THE West's slow response to the Serbian assault on Bosnia is being played out once again, this time in Macedonia.
After declaring independence from Yugoslavia in September 1991, Macedonia met all the West's criteria for diplomatic recognition - multiparty elections, market reform, and human rights improvements - but it remains unrecognized. Now, with Serbian pressure mounting, the former Yugoslav republic sees recognition as the thin line of hope between survival as an independent state and economic, moral, and political collapse.
The combination of a Greek blockade on Macedonia over its choice of name and Macedonia's obedience to sanctions on Bosnia, its largest trade partner, has made life difficult for the young country. Macedonian President Kiro Gligorov has warned that, without foreign loans and capital, the already uneasy situation will become untenable.
Two well-sourced accounts underscore the Serbian threat, not just to Macedonia, but to the whole south Balkan region.
The first is from an experienced Balkan analyst who spent 10 days in Macedonia last month talking with top officials and the Albanian minority. At the time of his visit, moderate Albanians and the orthodox Slav Macedonian majority still saw Mr. Gligorov as the only politician capable of holding Macedonia together against Serbia's political and military pressure.
But options for Western deterrence against the Serbs could be narrowing. The United Nations and the European Community ultimately may have to authorize the use of force for peacekeepers protecting Macedonia. UN Secretary-General Boutros Boutros-Ghali has opened the door for such action in Bosnia, suggesting earlier this month that peacekeepers be allowed to use force against the warring factions once a peace plan was signed.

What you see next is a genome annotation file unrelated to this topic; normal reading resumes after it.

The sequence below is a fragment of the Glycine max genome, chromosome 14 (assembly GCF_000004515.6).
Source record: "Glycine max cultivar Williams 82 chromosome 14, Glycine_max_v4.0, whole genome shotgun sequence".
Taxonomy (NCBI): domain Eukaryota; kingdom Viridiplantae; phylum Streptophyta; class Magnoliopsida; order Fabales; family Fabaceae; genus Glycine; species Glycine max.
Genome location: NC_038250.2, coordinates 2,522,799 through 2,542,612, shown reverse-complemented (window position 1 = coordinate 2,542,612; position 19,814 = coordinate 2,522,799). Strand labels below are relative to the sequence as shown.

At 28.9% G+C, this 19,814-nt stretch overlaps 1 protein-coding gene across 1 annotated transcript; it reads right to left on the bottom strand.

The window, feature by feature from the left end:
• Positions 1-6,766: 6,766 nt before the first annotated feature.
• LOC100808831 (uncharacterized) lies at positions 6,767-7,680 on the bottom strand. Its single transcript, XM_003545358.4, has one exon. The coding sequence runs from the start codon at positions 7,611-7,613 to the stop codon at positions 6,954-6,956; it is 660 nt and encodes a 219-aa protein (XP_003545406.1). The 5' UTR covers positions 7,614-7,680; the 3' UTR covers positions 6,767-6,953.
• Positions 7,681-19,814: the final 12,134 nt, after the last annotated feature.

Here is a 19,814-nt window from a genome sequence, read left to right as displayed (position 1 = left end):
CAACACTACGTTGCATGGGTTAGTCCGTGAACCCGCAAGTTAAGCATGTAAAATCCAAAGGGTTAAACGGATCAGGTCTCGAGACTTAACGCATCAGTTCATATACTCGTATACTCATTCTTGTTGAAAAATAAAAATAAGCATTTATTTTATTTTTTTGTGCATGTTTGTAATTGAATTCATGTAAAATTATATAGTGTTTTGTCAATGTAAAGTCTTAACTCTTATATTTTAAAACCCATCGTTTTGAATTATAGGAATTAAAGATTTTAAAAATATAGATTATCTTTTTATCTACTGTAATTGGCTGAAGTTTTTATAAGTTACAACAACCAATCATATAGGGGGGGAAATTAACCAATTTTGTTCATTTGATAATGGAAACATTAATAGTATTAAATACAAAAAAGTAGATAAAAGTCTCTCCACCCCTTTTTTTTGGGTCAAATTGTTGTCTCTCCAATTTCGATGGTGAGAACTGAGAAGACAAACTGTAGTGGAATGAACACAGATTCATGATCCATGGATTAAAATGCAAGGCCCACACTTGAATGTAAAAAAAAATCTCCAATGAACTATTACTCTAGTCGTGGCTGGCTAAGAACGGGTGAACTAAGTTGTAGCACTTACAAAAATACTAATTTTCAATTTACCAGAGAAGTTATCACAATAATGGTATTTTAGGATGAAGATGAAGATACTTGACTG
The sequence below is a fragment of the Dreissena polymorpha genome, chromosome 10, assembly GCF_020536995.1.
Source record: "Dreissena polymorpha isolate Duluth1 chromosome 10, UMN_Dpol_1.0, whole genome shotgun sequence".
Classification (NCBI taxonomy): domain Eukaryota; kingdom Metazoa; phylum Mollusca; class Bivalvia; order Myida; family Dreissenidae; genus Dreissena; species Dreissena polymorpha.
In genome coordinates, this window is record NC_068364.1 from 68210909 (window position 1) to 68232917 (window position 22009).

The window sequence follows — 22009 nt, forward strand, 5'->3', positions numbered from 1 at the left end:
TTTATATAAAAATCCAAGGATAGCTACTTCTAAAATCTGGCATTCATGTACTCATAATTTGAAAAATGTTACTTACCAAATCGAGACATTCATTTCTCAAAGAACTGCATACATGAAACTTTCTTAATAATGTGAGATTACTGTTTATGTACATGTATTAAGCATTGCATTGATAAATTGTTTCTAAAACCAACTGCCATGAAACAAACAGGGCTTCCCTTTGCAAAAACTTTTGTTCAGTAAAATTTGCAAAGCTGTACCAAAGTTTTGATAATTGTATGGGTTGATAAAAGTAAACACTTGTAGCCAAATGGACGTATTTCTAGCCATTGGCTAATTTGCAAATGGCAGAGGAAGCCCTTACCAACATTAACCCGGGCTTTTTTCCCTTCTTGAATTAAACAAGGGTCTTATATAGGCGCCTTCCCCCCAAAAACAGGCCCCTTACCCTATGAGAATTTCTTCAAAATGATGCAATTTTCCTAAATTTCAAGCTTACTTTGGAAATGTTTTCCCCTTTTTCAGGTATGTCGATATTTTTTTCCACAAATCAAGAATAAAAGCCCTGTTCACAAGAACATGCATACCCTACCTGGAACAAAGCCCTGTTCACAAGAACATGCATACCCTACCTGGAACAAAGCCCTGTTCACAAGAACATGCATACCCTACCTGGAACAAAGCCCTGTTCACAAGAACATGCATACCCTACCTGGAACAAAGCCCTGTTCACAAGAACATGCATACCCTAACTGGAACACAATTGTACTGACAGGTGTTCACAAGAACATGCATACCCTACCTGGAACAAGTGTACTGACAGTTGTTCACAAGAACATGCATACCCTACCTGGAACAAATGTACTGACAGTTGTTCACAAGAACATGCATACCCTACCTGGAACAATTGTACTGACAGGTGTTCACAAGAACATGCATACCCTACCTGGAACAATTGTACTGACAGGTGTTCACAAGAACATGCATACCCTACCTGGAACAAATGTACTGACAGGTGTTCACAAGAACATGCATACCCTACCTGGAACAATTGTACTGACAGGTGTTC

If Macedonia's current leaders fail to get the security that would follow from UN recognition, they will lose credibility and ground to more radical nationalists.
The UN sent 700 peacekeeping troops to Macedonia in February to mount watches on the republic's borders with Serbia, the Serb-occupied province of Kosovo, and Albania. The Gligorov government welcomed the peacekeepers but would still prefer full recognition by the world body.
An experienced former Albanian diplomat who recently returned from a similar factfinding visit to Macedonia offers a corroborating account. Albania, he says, naturally has its self-interest. It sees itself in the same position as Macedonia, caught in the powder-keg atmosphere that has gripped the entire Balkan region ever since Belgrade launched its war in June 1990.
Albania has even bleaker economic prospects than Macedonia and its need for Western support is more desperate, the diplomat says. The government in Tirana dreads any southern extension of Serbian aggression just as much as the Gligorov government in Skopje does. To Tirana, the stability of the present Skopje government is crucial to security for the region. President Turgut Ozal of Turkey and Bulgarian President Zhelyu Zhelev both visited Skopje last month - warnings to Serbia of their own interest in re gional stability.
From all current accounts, moderation in Macedonia is losing ground and the key to the situation rests increasingly with the Albanian minority. It has a party in parliament and a share in government, but sees itself as the only ethnic group of the former Yugoslavia that does not now have its own state.
"[The Albanians] are not against Gligorov's Macedonia," says a Macedonian politician, "but they don't wish to integrate with it because their faces are turned toward Kosovo [where they make up 85 percent of the population] and Tirana - not Skopje."
It wasn't always like that. Until a few years ago Yugoslav Albanians knew they were better off in every way than they would be in Albania. But Albania now has a democratic government and ethnic kinship increasingly becomes a talisman for nationhood.